The next day we continued to Manta, a small port town on the western coast of Ecuador. Due to the tense political situation, we drove the route from Guayaquil to Manta, in the Manabi region , with one driver – Carlos. The region is of great importance to us because the genetic traces of the first cocoa trees were found there. So we were incredibly excited and couldn't wait to visit cocoa trees in their "original" environment.
One of the oldest "wild" cacao trees
“ My grandfather already lived in Manta, my family is a family of cocoa farmers. Today my uncle Leonardo owns a large cocoa farm. I get the cocoa for my chocolates directly from him. Practically tree-to-bar chocolate. “, is how Susana describes her long relationship with cocoa.
Manta: Picturesque coastal town
For us , Manta was the starting point for visits to cocoa farms in Manabi for the next few days . On the first morning we drove together with Susana to her uncle Leanardo. He runs his father's cacao farm and greeted us with good news: in addition to his farm, he also showed us wild cacao trees in the backcountry. Trees over 100 years old . We hiked about an hour across the farm and eventually into the woods. The nature was beautiful and the cocoa trees blended into the forests in such a way that we only realized at second glance that they were cocoa trees. It's hard to believe that the trees are so old and still bear cocoa fruits. At sunset, when the sea was already glowing in reddish colors, we drove back to Manta.
Visiting Leonardo's farm
Back to the roots: Piedra de PlataAlready at 5:30 a.m. the next morning we continued. Despite the distance of only 80 km, the drive took more than three hours due to the road conditions. But our driver Ramiro mastered every pothole with great precision and there was so much to see anyway that we looked out of the windows spellbound. Traders: inside at the roadside, cows, donkeys and a diverse vegetation. And, the closer we got to the farm, the greener it got! Shortly before our arrival we picked up Mishel from To'ak, who showed us around the farm.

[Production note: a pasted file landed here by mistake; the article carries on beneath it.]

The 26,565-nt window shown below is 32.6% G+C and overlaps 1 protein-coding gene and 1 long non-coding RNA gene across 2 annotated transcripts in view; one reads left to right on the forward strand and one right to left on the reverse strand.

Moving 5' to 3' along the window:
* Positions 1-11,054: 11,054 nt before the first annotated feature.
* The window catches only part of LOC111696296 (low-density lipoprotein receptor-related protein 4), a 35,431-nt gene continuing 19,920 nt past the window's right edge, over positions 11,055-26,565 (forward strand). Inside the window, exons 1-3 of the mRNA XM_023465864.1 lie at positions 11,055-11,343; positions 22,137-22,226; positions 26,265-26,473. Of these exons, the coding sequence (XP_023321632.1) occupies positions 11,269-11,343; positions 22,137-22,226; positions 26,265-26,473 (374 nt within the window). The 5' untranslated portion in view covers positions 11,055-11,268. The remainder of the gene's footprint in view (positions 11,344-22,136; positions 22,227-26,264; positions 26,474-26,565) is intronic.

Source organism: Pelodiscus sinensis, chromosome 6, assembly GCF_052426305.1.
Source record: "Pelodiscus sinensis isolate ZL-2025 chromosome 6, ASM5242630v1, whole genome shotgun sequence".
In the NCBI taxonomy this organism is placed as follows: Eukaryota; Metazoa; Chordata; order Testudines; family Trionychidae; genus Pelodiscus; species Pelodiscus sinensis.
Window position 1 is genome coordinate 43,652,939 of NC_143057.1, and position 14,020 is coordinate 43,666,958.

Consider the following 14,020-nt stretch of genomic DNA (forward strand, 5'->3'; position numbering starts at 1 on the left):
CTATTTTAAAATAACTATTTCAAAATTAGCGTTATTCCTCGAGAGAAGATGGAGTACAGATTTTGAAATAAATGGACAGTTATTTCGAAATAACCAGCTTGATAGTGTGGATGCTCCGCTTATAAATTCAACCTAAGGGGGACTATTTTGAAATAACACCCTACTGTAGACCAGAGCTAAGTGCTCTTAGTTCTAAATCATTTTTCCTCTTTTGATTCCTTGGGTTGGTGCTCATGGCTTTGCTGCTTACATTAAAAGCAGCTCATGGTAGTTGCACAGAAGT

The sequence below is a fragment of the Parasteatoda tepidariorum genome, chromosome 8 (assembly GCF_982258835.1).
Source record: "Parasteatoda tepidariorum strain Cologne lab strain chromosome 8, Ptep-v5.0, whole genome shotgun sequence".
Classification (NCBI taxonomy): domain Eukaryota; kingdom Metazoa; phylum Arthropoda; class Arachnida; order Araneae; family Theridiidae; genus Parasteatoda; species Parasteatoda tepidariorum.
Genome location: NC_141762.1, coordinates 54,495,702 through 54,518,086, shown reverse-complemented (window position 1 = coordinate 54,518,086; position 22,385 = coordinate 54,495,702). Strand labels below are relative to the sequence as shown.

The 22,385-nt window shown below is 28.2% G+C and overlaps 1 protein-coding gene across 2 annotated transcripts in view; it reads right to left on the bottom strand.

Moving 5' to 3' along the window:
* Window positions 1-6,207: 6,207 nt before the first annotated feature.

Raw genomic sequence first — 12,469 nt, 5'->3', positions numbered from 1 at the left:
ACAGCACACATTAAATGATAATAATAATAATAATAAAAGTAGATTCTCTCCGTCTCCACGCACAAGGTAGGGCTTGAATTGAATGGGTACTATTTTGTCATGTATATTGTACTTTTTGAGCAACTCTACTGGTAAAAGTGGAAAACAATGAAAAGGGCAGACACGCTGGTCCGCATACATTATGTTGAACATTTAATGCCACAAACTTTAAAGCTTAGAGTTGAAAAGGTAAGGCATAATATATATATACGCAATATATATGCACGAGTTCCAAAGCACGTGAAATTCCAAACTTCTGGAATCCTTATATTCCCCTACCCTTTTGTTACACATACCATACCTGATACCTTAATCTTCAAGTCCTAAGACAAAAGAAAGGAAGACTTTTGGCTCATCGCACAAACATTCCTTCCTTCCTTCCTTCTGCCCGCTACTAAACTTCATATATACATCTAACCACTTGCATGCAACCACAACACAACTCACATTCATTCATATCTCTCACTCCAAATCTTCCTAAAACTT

As soon as we arrived we were greeted by beaming cocoa farmers Don Fébres and Don Divino. And they had every reason to smile, because since researchers published an article in Nature in 2018 locating the origin of cocoa in Ecuador, interest in your permaculture farm has increased enormously. And so the two were very happy about our visit that day and proudly showed us the 130-year-old trees that, genetically proven, are related to the world's first cocoa trees .
In search of the most original cocoa trees
It was foggy and there was a magical atmosphere amidst the trees, which was only topped when Don Divino let us taste one of the original cocoa pods. An incredibly fine taste! This pulp also tasted intensely of lychee , but complemented by subtle notes of bananas, honey and flowers . Mishel, Don Divino and Don Fébres continued to show us around the farm, where we learned a lot about their mixed cultures and were able to taste delicious mandarins.
The time flew by and finally we were allowed to visit a very special place: In a small hut, the farmers are doing their own chocolate experiments. Here we were able to taste already fermented beans and were honestly surprised. Even though they have a tiny fermentation station on site, the cocoa beans were incredibly tasty. Perfectly balanced, with floral, fruity and nutty notes so well balanced that To'ak processes them into the world's most exclusive chocolates. When we got back to Manta in the evening, we learned that the nationwide strikes had ended and that an agreement had been reached. For us, the agreement came just in time because we wanted to go back to Quito the next day.
Piedra de Plata from above
Chocolate flights of fancy in QuitoBack in Quito, the city showed us a completely different side. The sky was blue and the Spanish colonial houses shone brightly in bright colors. In keeping with the good mood , we visited the To'ak team in their pretty office in La Floresta . We were introduced to the alchemical secrets of To'ak by co-founder Dennise and then got to sample the latest creations. We are amazed by the perfection, dedication and deep love of the To'ak team for Ecuadorian cocoa!
With lots of ideas and great enthusiasm for the country, people and above all Ecuadorian cocoa in our luggage, we flew back after almost two weeks. And even if we don't want to reveal too much yet, we'll just say one thing: you can be curious! 2023 will be even chocolatier!